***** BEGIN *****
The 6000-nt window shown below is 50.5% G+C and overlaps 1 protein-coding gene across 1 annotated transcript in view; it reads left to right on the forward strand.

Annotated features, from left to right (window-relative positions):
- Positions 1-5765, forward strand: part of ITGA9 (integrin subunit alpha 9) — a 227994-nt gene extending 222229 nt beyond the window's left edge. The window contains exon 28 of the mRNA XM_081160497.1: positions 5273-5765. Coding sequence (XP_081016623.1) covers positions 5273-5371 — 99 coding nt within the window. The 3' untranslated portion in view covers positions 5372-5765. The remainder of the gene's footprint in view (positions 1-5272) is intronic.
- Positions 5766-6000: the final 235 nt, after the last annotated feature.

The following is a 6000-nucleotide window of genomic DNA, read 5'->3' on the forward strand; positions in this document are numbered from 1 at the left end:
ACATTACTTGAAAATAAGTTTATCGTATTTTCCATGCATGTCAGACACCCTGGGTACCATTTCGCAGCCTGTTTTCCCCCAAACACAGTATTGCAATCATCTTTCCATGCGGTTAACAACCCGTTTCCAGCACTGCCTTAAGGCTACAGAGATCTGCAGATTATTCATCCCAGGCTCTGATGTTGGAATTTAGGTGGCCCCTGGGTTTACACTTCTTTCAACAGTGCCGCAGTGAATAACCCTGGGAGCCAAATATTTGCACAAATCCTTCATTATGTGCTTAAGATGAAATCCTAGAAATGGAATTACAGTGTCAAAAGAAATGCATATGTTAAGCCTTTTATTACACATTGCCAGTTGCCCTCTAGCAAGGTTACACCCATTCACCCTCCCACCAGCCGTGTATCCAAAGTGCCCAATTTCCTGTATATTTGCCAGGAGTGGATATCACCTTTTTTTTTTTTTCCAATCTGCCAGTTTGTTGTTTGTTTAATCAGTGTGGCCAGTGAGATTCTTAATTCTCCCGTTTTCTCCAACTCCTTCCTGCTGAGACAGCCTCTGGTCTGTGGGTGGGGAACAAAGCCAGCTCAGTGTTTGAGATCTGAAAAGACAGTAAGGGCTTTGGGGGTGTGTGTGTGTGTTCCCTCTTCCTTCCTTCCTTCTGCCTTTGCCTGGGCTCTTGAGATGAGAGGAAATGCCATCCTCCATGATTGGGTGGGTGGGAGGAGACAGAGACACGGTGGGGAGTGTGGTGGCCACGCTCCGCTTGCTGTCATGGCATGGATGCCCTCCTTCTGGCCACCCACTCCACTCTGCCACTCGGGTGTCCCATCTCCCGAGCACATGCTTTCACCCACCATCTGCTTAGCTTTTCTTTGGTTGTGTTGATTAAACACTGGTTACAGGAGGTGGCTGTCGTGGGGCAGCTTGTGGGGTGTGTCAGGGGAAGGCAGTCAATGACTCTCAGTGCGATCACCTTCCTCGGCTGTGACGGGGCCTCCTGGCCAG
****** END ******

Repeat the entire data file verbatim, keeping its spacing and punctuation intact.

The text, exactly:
The 6000-nt window shown below is 50.5% G+C and overlaps 1 protein-coding gene across 1 annotated transcript in view; it reads left to right on the forward strand.

Annotated features, from left to right (window-relative positions):
- Positions 1-5765, forward strand: part of ITGA9 (integrin subunit alpha 9) — a 227994-nt gene extending 222229 nt beyond the window's left edge. The window contains exon 28 of the mRNA XM_081160497.1: positions 5273-5765. Coding sequence (XP_081016623.1) covers positions 5273-5371 — 99 coding nt within the window. The 3' untranslated portion in view covers positions 5372-5765. The remainder of the gene's footprint in view (positions 1-5272) is intronic.
- Positions 5766-6000: the final 235 nt, after the last annotated feature.

The following is a 6000-nucleotide window of genomic DNA, read 5'->3' on the forward strand; positions in this document are numbered from 1 at the left end:
ACATTACTTGAAAATAAGTTTATCGTATTTTCCATGCATGTCAGACACCCTGGGTACCATTTCGCAGCCTGTTTTCCCCCAAACACAGTATTGCAATCATCTTTCCATGCGGTTAACAACCCGTTTCCAGCACTGCCTTAAGGCTACAGAGATCTGCAGATTATTCATCCCAGGCTCTGATGTTGGAATTTAGGTGGCCCCTGGGTTTACACTTCTTTCAACAGTGCCGCAGTGAATAACCCTGGGAGCCAAATATTTGCACAAATCCTTCATTATGTGCTTAAGATGAAATCCTAGAAATGGAATTACAGTGTCAAAAGAAATGCATATGTTAAGCCTTTTATTACACATTGCCAGTTGCCCTCTAGCAAGGTTACACCCATTCACCCTCCCACCAGCCGTGTATCCAAAGTGCCCAATTTCCTGTATATTTGCCAGGAGTGGATATCACCTTTTTTTTTTTTTCCAATCTGCCAGTTTGTTGTTTGTTTAATCAGTGTGGCCAGTGAGATTCTTAATTCTCCCGTTTTCTCCAACTCCTTCCTGCTGAGACAGCCTCTGGTCTGTGGGTGGGGAACAAAGCCAGCTCAGTGTTTGAGATCTGAAAAGACAGTAAGGGCTTTGGGGGTGTGTGTGTGTGTTCCCTCTTCCTTCCTTCCTTCTGCCTTTGCCTGGGCTCTTGAGATGAGAGGAAATGCCATCCTCCATGATTGGGTGGGTGGGAGGAGACAGAGACACGGTGGGGAGTGTGGTGGCCACGCTCCGCTTGCTGTCATGGCATGGATGCCCTCCTTCTGGCCACCCACTCCACTCTGCCACTCGGGTGTCCCATCTCCCGAGCACATGCTTTCACCCACCATCTGCTTAGCTTTTCTTTGGTTGTGTTGATTAAACACTGGTTACAGGAGGTGGCTGTCGTGGGGCAGCTTGTGGGGTGTGTCAGGGGAAGGCAGTCAATGACTCTCAGTGCGATCACCTTCCTCGGCTGTGACGGGGCCTCCTGGCCAG